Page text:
BILOXI, MS (WLOX) - After weeks of discussion, an oyster relay program has been approved by the Commission on Marine Resources.
About 19,000 sacks of oysters will be taken from the waters off Pascagoula and moved to cleaner waters further west. The $1 million program is funded with money from the Bonnet Carre disaster relief program. Local fishermen damaged by the opening of the spillway in 2011 will be hired, but many aren't exactly happy about it.
Fishermen packed the CMR meeting room waiting for the vote. The end result was a reduced amount of money will be paid for each sack harvested, up to about 100 sacks.
Drew Livings is a fisherman. "Well, I think $30 bucks is entirely too little. Not enough money, way too low... because of the amount of labor intensive work that's involved in it. I believe it should be set at $45 dollars a sack like it was originally planned."
The relay program will be open for both tongers and dredgers. Fisherman John Livings also disagreed, "I think it's too low. I mean the money was allotted to the fishermen for lost wages. That was the whole part of the program. That's what it was for."
Plucking oysters from the sea is not for the timid. Fishermen say the pay should reflect that.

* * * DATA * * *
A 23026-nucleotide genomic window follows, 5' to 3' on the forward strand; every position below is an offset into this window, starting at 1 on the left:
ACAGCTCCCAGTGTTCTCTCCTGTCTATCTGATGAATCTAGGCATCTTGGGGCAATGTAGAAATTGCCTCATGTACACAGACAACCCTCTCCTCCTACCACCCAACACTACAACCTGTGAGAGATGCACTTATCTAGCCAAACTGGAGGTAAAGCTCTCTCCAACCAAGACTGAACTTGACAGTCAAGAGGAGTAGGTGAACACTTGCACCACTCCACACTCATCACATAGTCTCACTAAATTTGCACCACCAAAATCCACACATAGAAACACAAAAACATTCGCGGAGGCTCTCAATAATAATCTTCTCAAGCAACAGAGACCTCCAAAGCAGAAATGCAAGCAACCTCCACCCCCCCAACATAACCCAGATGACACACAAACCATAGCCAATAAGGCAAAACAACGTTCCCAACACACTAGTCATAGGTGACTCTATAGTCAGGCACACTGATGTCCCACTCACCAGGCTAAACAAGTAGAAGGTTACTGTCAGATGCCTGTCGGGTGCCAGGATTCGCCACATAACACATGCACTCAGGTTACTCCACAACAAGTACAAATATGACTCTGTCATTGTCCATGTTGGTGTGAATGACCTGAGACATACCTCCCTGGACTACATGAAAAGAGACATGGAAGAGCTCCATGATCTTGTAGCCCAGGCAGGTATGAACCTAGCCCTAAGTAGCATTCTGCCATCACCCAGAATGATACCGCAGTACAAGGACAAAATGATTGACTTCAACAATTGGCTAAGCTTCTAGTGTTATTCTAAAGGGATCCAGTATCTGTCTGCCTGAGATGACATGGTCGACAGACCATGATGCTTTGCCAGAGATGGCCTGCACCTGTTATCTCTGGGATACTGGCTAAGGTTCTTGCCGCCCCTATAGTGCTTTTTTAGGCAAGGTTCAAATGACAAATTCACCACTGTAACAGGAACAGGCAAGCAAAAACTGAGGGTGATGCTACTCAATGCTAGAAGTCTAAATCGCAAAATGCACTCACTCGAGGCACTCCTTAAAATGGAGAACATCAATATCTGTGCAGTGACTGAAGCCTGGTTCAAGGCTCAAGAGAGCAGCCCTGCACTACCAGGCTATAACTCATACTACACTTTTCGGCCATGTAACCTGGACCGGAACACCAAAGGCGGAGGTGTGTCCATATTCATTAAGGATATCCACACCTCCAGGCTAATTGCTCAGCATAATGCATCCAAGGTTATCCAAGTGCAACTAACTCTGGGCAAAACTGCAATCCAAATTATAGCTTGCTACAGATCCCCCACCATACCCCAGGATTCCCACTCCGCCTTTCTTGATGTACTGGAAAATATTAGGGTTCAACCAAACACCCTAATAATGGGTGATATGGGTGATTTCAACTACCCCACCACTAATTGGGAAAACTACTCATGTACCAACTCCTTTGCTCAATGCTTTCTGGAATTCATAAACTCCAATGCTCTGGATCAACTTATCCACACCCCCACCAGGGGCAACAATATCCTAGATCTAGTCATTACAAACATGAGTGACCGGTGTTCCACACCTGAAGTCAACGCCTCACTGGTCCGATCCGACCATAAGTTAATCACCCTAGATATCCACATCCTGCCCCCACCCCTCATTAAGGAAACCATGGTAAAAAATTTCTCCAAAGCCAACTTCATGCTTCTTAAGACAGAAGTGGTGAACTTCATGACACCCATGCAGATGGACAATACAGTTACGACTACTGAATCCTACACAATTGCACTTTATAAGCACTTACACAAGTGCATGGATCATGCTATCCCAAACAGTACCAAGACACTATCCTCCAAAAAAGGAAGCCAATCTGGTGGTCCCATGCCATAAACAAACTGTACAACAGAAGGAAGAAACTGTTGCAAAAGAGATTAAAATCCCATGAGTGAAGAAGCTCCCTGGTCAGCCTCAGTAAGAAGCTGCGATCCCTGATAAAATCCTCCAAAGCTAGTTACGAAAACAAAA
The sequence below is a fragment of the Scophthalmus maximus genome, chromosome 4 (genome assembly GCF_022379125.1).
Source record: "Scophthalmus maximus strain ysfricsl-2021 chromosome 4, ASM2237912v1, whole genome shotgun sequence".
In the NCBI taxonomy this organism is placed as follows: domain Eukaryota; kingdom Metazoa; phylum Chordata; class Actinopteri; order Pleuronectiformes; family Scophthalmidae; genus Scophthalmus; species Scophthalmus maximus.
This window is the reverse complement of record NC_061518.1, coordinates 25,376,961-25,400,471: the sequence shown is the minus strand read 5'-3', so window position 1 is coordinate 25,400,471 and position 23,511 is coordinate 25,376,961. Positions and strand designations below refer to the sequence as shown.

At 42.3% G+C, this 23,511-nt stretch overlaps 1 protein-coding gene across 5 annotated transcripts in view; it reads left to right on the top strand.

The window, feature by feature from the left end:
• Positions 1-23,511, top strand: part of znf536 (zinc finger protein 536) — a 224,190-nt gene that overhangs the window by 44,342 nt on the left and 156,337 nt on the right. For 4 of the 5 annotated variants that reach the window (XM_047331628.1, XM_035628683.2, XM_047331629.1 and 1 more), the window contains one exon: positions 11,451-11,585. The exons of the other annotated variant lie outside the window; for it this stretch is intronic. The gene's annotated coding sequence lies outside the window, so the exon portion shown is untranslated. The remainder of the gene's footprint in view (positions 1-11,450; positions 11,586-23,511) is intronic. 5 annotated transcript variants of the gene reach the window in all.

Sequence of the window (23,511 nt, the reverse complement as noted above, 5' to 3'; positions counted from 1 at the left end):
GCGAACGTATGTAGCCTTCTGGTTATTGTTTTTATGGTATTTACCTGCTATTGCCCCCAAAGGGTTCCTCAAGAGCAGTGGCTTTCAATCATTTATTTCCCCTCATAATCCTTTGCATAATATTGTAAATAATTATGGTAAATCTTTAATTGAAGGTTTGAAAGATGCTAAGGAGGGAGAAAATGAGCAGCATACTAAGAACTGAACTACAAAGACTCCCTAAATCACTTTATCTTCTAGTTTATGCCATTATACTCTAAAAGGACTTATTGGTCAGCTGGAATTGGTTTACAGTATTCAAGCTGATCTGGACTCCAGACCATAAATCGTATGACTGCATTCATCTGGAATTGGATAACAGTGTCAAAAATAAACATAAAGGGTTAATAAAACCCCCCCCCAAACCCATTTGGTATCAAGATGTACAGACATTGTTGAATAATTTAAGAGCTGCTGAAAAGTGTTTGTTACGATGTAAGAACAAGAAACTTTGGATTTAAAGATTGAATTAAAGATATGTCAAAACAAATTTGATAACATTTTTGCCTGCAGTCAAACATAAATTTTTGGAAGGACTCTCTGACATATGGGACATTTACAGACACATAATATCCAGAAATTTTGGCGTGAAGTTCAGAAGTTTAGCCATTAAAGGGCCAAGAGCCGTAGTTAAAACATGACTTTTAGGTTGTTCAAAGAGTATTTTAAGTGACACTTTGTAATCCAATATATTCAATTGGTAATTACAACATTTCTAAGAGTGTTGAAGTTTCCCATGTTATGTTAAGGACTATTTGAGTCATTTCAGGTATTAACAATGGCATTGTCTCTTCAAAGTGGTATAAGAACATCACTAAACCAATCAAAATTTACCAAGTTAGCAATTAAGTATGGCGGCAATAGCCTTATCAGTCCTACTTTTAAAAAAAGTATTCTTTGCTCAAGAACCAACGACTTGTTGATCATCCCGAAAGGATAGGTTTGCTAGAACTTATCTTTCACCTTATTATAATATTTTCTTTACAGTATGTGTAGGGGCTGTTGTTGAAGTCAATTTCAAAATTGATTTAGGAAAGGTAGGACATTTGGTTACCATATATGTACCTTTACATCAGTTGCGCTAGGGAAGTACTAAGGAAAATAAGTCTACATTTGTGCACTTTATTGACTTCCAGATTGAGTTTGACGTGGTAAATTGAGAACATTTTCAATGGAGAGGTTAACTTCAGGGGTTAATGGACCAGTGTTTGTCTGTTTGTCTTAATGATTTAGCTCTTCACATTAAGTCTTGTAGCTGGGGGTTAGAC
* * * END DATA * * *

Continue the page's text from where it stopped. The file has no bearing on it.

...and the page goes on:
Thao Vu is an advocate for the fishing industry on the Coast. "I think it should be much higher. It's very labor intensive work, backbreaking, and the distance, the additional expense of the fuel and the time involved. It's a long day for fishermen," he said.
Why such a long debate over the program mystifies many like John Livings. He stated, "I don't know why they're trying to be so nit-picky about the money because they money is there for the fishermen to go to work."
Although almost every oyster fisherman I talked with today say they're unhappy with the $30 dollar price, especially with the reduction from $45 dollars. They also say they're probably going work for it because they simply have no choice.
That's the opinion of Drew Livings. He said, "You have to go with whatever it is, because you have to work, because you still have to pay all your stall rents, and our bills and all that comes due. You have to go to work. So we're at the mercy of them, whatever they set it at is what we're going to make."
Fisherman Edward Rhodes agreed, "I think out backs are against the wall and they'll work. I know I will, I'll be there. We just have to take it one day at a time."
And one paycheck at a time.
It could be several weeks before the program is actually up and running. First, a contractor will have to be hired to transport the oysters once they are harvested by the fishermen.